“When it comes to matters of public interest, like medical matters, academic responsibility requires us to be careful what we say and to prioritize expert research,” Landy said.

The open letter also said the invitational nature of the conference is contrary to academic freedom. According to the letter, academic freedom is meant to encourage discussion, but conference organizers have created a “tightly sealed event.”

Cochrane wrote that the conference is invitation-only due to limited space and budget for food.

Reactions to the conference organizers’ decision to broadcast the conference live have been mixed.

Landy said he thought it was “great” that the conference was being broadcast live. “I just find it a bit sad that it excludes outside voices,” he said.

“I think it would have been even better if they had decided to open it up,” Landy said.

Cochrane, however, wrote that having hundreds of people does not make a “very good forum for open exchange”.

Comparative literature professor David Palumbo-Liu said the decision to livestream was “not good enough”. He added that the live broadcast would not give people the opportunity to challenge the speakers.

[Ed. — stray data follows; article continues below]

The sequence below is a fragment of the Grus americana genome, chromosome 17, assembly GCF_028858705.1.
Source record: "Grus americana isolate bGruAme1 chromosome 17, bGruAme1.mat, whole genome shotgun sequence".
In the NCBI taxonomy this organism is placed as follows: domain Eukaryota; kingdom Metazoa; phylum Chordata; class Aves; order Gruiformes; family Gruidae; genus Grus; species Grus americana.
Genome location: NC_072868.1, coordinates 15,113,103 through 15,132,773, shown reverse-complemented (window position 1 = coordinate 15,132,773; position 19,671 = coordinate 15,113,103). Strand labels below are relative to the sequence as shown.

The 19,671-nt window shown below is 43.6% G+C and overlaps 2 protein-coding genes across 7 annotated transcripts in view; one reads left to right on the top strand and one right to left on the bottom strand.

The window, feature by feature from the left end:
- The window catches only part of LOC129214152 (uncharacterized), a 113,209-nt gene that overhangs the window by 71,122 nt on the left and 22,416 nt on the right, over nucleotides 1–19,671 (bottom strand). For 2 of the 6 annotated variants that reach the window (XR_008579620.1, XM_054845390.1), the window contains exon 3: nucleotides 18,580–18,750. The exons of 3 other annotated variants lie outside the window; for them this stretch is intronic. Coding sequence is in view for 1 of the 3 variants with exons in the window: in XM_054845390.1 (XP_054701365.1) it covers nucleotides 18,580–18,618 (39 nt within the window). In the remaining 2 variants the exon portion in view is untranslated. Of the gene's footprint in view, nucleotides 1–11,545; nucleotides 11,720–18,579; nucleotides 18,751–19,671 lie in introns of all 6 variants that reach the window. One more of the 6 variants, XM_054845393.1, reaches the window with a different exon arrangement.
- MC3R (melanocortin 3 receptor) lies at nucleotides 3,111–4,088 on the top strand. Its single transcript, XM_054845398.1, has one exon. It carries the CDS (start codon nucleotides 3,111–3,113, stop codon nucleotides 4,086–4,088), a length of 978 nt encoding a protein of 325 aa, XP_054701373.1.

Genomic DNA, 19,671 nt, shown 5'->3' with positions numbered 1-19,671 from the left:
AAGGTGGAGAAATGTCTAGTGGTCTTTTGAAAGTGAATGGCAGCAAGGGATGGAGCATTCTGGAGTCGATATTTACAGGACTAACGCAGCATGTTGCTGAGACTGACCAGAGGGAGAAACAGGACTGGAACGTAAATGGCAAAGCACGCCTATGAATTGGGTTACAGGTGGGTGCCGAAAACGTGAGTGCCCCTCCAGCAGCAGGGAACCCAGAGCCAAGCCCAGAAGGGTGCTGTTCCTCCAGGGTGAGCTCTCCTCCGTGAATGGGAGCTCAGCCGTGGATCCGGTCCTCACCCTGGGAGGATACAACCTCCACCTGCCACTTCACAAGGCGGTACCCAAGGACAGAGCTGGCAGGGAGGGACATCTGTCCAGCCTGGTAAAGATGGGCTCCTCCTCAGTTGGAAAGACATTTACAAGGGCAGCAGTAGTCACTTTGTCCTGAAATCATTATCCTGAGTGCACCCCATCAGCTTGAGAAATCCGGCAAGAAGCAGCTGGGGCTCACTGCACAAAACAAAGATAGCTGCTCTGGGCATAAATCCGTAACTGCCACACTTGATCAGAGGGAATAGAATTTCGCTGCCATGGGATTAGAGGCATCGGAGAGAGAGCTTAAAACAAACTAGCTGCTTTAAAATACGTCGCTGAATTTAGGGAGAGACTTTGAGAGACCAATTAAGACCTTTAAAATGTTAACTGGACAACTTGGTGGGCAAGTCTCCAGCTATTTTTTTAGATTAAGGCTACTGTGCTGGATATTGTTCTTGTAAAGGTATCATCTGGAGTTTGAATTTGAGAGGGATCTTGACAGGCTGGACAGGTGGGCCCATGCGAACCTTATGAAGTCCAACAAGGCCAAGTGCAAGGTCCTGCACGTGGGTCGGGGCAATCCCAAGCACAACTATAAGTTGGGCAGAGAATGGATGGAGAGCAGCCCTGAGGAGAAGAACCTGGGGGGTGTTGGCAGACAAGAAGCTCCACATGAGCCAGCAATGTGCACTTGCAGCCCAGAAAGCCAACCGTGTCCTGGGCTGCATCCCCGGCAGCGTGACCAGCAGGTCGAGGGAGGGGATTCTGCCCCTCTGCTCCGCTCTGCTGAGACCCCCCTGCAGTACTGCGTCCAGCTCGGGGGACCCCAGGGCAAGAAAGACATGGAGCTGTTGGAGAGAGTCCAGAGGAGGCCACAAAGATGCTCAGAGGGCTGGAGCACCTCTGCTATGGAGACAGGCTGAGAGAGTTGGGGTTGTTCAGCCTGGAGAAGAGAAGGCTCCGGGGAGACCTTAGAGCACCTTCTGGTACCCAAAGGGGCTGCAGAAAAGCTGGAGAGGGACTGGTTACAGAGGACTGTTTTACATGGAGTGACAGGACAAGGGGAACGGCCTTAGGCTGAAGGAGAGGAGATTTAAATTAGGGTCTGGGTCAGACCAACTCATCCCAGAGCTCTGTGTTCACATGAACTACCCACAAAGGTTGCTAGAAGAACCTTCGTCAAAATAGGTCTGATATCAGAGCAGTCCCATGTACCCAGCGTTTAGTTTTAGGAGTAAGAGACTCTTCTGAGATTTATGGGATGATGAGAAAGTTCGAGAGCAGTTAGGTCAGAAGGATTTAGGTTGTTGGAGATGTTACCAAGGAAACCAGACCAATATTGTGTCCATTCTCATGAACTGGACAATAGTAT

Some students have also criticized that the conference does not uphold the spirit of academic freedom.

Mallory Harris, Ph.D. in biology. student, said true academic freedom challenges power imbalances, but speakers include people in power who have used intimidation. Taimur Ahmad MA ’23, a master’s student in international politics, said events like this conference make it harder for people to find common ground.

Landy also said he feared the event was a “missed opportunity for bipartisanship,” citing Florida law. sign by Governor Ron DeSantis earlier this year, restricting discussion of race in schools and businesses. “Academic freedom is not a question of left or right,” he said.

When contacted for comment, GSB spokeswoman Amelia Hansen shared a statement from GSB Dean Jonathan Levin, stating that faculty and students have the freedom to support the creation of a “collision of ‘ideas’.

“However, not all talks, symposiums and lectures will represent the full range of viewpoints, and some may include controversial viewpoints precisely because of this freedom,” Levin wrote.

In response to criticism, Cochrane wrote that people who don’t like the way the Academic Freedom Conference is organized can organize their own conferences. “They don’t have to silence us to make their voices heard,” he wrote.

Engineering and oceans professor Stephen Monismith said he thought the University should sponsor an open conference on academic freedom, which he said he and a few others had proposed but “didn’t go very far”. Palumbo-Liu also mentioned past efforts to host an academic accountability event that did not receive support. The University did not respond to a question about past efforts to hold events.

“You can’t have a ‘collision of ideas’ if you’ve closed the conference [and] only admitted it to a passive audience,” Palumbo-Liu said. “So you basically do [an] almost a parody of academic freedom.